Despite Brown’s claim, Job is held up as a virtuous man. Though he is called blameless and upright, he is only so because he fears the Lord. The Devil was not interested in making him sin per se, specifically proving that Job does not love God was his aim. God was not pleased with Job because he kept the rules, he was pleased with him because Job loved God just for who he is – the highest virtue of all.

This rather leads back to our initial question: how can I know I am a good person? Brown ends his piece with the rather disappointing ‘The only certain thing about this question is that if you’ve never thought to ask it, the answer has to be “no”’.The Bible gives us a much better, clearer answer.

Whether we have thought about it or not, the Bible is categorical on whether you and I are good people. Ecclesiastes 7:20, Psalm 14:3 and Romans 3:10 give a fairly comprehensive answer. Nobody is good. Not you, not me, not even Job. Even Jesus says ‘why do you call me good? No one is good except God alone’ (Luke 18:19). Whilst Brown is quite right that, if you’ve never asked yourself if you’re a good person the answer must be “no”, the same applies if you have wrestled with the question. By God’s objective standard, none of us are good.

And there is an objective measure of goodness. Contrary to Brown’s three categories, it is neither keeping the right rules, developing the right virtues or making the right impact. Goodness is determined by God himself. Our goodness as people is not based upon how well we keep his rules or put on his virtues, our goodness is dependent on how far we reflect the glory of God. The Bible says ‘for all have sinned and fall short of the glory of God’ (Romans 3:23). We haven’t fallen short of God’s rules, we have fallen short of his glory. As the Westminister Shorter Catechism says:

Q. 4. What is God?
A. God is a spirit, infinite, eternal, and unchangeable, in his being, wisdom, power, holiness, justice, goodness and truth.

God himself is the objective standard of goodness. We are good people inasmuch as we reflect the glory of God. And the Bible tells us clearly that we have all fallen short. The one objective measure of goodness is the very measure none of us have attained.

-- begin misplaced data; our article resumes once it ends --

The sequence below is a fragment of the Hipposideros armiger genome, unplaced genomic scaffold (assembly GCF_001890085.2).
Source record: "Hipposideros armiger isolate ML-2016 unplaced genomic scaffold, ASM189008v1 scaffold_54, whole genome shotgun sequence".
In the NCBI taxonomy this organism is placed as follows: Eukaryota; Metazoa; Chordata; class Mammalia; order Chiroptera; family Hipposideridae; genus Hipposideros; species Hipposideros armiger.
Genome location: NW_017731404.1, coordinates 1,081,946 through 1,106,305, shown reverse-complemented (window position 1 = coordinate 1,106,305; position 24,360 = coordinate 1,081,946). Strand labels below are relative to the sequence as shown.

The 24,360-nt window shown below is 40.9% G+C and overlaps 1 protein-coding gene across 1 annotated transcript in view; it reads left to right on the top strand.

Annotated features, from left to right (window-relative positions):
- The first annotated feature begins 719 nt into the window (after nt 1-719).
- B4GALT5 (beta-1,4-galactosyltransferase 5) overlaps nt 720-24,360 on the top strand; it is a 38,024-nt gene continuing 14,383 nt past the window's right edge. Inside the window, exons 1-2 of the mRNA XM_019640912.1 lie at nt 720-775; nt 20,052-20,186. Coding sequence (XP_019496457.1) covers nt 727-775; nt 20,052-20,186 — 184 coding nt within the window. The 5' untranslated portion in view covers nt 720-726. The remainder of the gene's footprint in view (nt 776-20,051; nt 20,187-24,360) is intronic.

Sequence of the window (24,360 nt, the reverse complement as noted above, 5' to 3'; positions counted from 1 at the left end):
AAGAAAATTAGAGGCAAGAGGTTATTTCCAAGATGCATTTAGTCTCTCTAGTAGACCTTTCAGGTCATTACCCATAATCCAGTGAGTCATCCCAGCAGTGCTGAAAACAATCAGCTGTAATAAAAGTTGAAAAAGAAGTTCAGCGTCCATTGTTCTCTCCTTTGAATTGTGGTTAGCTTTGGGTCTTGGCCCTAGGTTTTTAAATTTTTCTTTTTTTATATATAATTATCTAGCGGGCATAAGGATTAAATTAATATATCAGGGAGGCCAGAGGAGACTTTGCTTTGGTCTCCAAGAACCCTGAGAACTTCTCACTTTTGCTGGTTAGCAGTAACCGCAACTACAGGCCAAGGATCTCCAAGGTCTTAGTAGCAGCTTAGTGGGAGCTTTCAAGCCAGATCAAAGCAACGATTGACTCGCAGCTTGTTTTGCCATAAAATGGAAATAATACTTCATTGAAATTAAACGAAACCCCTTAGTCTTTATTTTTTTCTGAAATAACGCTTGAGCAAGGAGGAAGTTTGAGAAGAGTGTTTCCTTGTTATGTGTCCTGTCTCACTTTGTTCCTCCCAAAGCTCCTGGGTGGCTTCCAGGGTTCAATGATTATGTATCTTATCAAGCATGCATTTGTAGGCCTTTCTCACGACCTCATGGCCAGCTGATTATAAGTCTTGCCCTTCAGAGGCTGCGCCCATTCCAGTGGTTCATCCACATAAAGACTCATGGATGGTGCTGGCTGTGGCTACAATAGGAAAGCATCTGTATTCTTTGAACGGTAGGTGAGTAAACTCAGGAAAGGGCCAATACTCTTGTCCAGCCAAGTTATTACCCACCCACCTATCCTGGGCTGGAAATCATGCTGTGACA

The good news of the gospel of Jesus Christ is that, however we care to measure goodness, salvation does not rest upon it. My standing before God is not determined by my performance or my efforts. Whilst I am not a good person, nor am I good enough, the relevant question is whether Jesus Christ is good enough. The gospel tells me that though I am unable to get myself right with God, though I cannot legitimately call myself “good”, Jesus Christ can. He is the only one who fully reflects the glory of God so much so that he could say ‘he who has seen me has seen the Father’ (John 14:9).

The question of whether we are good people rather distracts from the reality of our situation. It is only when we grasp that we are not good people that we may come humbly to Jesus Christ in repentance and faith. Jesus said ‘those who are well have no need of a physician, but those who are sick. I have not come to call the righteous but sinners to repentance’ (Luke 5:31-32). The question is not so much whether we are good enough for God but whether we consider ourselves bad enough for him. The good news rests not on our goodness, but on the goodness of God himself.

As the Shorter Catechism puts it:

Q. 20. Did God leave all mankind to perish in the estate of sin and misery?
A. God having, out of his mere good pleasure, from all eternity, elected some to everlasting life, did enter into a covenant of grace, to deliver them out of the estate of sin and misery, and to bring them into an estate of salvation by a redeemer.

Q. 21. Who is the redeemer of God’s elect?
A. The only redeemer of God’s elect is the Lord Jesus Christ, who, being the eternal Son of God, became man, and so was, and continueth to be, God and man in two distinct natures, and one person, forever.

Q. 22. How did Christ, being the Son of God, become man?
A. Christ, the Son of God, became man, by taking to himself a true body and a reasonable soul, being conceived by the power of the Holy Ghost in the womb of the virgin Mary, and born of her, yet without sin.

God ‘made him [Jesus] to be sin who knew no sin, so that in him we might become the righteousness of God’ (2 Corinthians 5:21). Just as Romans 4:1-8 says, God credits Jesus’ righteousness to our account by faith. If we are counted righteous by faith in Christ – if our sin is imputed to him and his righteousness imputed to us – the fundamental question is not am I good enough? but rather is he good enough? As the only sinless man, the perfect image of God, the one who reveals and manifests God to mankind, the answer must be a resounding “yes”. And that means there is hope for all of us, especially those of us who see we are not really good people at all.